Antonio Lopez was hooked on fashion from an early age, creating drawings for his mother, a seamstress, and applying makeup on the mannequins his father produced. The world's most celebrated fashion illustrator, Lopez was working for Harper's Bazaar, British Vogue, and Interview, as well as Yves Saint Laurent, Missoni, and Chloé, before he was struck down by AIDS in 1987, aged 44.
The modern history of prostitution is inextricably linked with that of photography. A new exhibit, Scarlet Muse, spans the last 150 years of sex work, as told through photographs from the late 19th century to the present. The show includes the work of more than 20 photographers who befriended, employed, or were themselves sex workers — a loving, stylish tribute to the oldest profession.
The first major solo exhibition by the influential London stylist and accessories designer Judy Blame — known for his unorthodox use of safety pins, buttons, badges, bottle tops, cutlery, plastic bags, toy soldiers, and keys chains — arrives later this month. Presented as a montage rather than a chronology, the survey brings together an assortment of artifacts, collages, jewelry, editorials, and sketchbooks.
As film gives way to the digital revolution, the photographs of Helmut Newton only grow more compelling — slick and steamy, stunning in simplicity, equally influenced by art and erotica. Beginning June 17, Foam museum in Amsterdam will present a major retrospective of the iconic photographer, featuring more than 200 works, ranging from early prints (that rarely go on display) to monumental photos, the majority of which are on loan from the Helmut Newton Foundation in Berlin.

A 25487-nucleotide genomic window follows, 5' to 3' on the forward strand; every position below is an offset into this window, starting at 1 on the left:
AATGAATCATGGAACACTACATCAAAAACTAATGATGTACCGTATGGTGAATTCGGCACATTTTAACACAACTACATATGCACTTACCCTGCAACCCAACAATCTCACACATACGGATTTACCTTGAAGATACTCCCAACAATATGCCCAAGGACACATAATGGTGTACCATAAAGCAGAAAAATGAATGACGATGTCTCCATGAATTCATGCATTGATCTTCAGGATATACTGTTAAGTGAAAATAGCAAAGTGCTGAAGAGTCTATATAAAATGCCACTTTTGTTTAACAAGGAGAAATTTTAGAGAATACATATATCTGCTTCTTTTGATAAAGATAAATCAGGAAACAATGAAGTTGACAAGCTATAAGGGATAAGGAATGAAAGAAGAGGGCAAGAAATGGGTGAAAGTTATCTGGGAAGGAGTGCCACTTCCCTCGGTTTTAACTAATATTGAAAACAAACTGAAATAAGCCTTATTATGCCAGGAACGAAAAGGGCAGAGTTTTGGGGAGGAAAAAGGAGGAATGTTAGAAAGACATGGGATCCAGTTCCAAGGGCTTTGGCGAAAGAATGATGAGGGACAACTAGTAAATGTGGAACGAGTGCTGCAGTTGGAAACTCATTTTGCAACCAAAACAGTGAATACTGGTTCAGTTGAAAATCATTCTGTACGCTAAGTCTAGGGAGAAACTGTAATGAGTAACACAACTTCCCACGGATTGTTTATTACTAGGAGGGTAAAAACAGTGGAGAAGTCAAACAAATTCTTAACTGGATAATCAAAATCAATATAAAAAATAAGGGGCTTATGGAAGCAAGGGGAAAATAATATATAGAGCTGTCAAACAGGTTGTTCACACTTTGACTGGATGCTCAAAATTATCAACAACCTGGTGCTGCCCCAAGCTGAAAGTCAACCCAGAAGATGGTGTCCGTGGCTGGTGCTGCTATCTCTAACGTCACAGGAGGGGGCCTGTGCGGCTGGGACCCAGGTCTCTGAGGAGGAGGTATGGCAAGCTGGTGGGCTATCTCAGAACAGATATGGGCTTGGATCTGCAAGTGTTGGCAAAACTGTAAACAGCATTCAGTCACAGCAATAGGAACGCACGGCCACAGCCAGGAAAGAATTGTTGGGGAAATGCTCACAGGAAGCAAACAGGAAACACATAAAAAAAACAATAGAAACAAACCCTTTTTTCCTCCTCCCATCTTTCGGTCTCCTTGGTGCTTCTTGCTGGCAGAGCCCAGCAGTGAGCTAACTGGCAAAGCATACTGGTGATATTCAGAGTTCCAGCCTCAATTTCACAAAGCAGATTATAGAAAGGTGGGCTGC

A modern version of Giuseppe Verdi’s classic opera La Traviata opened in Rome, directed by Sofia Coppola (the filmmaker's first opera), with four costumes by Valentino Garavani for the main character, Violetta, and the rest by Valentino creative directors Maria Grazia Chiuri and Pierpaolo Piccioli...
The largest exhibition of Banksy works ever assembled, War Capitalism & Liberty, will debut in Rome on Tuesday. The show, which includes the pop-style image of Kate Moss, spans the career of the mystery graffiti artist, political activist, and film director.
A spritely fixture on the New York and Paris fashion scene in the 1970s, Antonio Lopez primarily worked as an illustrator for the likes of Vogue, Harper’s Bazaar, and Elle. For kicks, he bought an Instamatic camera to capture his famous social swirl — Karl Lagerfeld, Yves Saint Laurent, Divine, Grace Jones, Paloma Picasso, Jessica Lange — thus keeping a kind of visual diary of the era.